The late Peter Grant managed Led Zeppelin to global stardom. But his life story was every bit as extraordinary and dramatic as the musicians he looked after. For the first time ever, the Grant family have allowed an author access to previously unseen correspondence and photographs to help build the most complete and revealing story yet of a man who was a pioneer of rock music management, but also a son, a husband and a father.
Published to coincide with Led Zeppelin's 50th anniversary, Bring It On Home charts Peter Grant's rise from wartime poverty through his time as a nightclub doorman, wrestler and bit-part actor to the birth of rock'n'roll in the 1950s. From here, it explores his pivotal role in the formation of Led Zeppelin and charts the impossible highs and lows of life on the road with rock's most outrageous band.
Bring It On Home includes almost 100 new interviews with family members, friends, musicians and rival managers, and walk-on parts for Sharon Osbourne, Bob Dylan, Stanley Kubrick, Freddie Mercury, Elizabeth Taylor, the FBI, the CIA, the Mafia - and Elvis Presley. As Grant's son Warren says now: 'My dad knew everyone.'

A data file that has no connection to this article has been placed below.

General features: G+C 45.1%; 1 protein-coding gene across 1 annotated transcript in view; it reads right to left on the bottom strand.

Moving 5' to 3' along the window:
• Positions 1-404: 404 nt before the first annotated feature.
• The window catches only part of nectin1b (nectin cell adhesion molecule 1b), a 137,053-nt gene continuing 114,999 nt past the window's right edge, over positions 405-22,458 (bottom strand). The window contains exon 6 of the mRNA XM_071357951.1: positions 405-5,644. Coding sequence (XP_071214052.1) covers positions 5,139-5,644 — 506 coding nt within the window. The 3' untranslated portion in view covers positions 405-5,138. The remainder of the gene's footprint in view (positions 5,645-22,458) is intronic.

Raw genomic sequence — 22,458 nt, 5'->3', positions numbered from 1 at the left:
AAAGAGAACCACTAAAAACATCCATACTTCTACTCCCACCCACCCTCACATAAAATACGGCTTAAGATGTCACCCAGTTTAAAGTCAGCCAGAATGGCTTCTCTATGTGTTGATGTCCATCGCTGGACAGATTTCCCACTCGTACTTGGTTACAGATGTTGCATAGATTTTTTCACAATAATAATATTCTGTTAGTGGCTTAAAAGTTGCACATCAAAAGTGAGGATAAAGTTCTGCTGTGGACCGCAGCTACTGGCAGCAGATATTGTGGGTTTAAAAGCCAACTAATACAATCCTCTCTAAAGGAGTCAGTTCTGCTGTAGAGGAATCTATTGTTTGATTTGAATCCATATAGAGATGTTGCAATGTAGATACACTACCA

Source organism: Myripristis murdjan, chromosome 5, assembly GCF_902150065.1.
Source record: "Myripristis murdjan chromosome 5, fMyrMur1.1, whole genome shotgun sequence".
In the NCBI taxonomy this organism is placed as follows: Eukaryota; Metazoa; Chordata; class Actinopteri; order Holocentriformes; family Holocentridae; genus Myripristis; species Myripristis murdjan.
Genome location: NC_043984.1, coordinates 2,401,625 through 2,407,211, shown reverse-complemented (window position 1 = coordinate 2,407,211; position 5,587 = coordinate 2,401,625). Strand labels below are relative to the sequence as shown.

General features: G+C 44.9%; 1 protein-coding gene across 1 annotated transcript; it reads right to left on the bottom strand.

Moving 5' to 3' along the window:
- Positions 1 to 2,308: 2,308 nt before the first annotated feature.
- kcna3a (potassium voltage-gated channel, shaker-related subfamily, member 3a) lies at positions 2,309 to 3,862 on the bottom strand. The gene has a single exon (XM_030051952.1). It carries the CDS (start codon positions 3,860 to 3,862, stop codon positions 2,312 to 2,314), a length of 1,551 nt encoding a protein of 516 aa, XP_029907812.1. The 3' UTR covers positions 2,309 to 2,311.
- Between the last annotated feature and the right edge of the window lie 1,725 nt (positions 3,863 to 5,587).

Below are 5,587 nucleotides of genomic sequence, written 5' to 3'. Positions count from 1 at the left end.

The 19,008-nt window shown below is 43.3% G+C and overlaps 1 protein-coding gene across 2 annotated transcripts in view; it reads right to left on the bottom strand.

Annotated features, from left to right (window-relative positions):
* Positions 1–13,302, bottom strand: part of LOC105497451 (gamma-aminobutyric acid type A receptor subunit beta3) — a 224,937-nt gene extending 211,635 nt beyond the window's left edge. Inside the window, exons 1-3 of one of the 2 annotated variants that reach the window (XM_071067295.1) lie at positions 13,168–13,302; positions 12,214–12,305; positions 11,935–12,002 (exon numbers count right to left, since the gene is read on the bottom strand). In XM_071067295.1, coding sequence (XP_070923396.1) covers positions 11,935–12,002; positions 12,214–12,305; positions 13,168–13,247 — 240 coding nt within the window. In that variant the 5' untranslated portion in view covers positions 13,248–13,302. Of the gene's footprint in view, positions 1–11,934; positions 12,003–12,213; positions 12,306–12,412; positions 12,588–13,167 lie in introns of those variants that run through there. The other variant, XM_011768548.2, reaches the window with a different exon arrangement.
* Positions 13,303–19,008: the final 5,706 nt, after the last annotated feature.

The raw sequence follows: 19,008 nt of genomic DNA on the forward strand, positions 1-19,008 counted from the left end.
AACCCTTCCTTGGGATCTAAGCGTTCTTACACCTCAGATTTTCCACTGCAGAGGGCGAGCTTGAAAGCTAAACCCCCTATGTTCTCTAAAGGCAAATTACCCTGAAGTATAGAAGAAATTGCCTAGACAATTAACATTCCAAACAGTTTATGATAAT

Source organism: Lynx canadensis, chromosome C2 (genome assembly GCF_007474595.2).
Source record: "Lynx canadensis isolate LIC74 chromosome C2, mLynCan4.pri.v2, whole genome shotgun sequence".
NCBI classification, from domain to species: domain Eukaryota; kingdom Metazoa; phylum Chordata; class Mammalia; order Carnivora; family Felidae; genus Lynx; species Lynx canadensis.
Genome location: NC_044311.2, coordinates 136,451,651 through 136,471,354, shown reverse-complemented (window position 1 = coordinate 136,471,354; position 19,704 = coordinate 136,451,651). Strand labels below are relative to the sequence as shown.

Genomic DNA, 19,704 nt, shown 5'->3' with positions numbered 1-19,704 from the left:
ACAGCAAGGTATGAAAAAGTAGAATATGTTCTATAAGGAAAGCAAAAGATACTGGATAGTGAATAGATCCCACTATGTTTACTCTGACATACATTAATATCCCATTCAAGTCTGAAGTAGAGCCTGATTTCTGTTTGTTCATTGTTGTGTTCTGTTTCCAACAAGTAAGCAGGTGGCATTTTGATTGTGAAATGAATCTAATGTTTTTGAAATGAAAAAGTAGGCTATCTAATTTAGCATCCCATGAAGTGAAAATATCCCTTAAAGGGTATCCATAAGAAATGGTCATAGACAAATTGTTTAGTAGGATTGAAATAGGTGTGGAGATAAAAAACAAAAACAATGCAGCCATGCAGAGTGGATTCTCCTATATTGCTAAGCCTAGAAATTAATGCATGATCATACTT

It is the first biography to reveal the truth behind Led Zeppelin's demise, Grant's subsequent fall from grace amid death threats and the shadow of organised crime, and his final days as a man who shunned the excesses of the music industry in favour of his friends and family.
With access to several previously unpublished interviews -including Grant's last and most revealing yet - Bring It On Home sheds new light on the story of rock's greatest manager and one of the giants of the modern music history.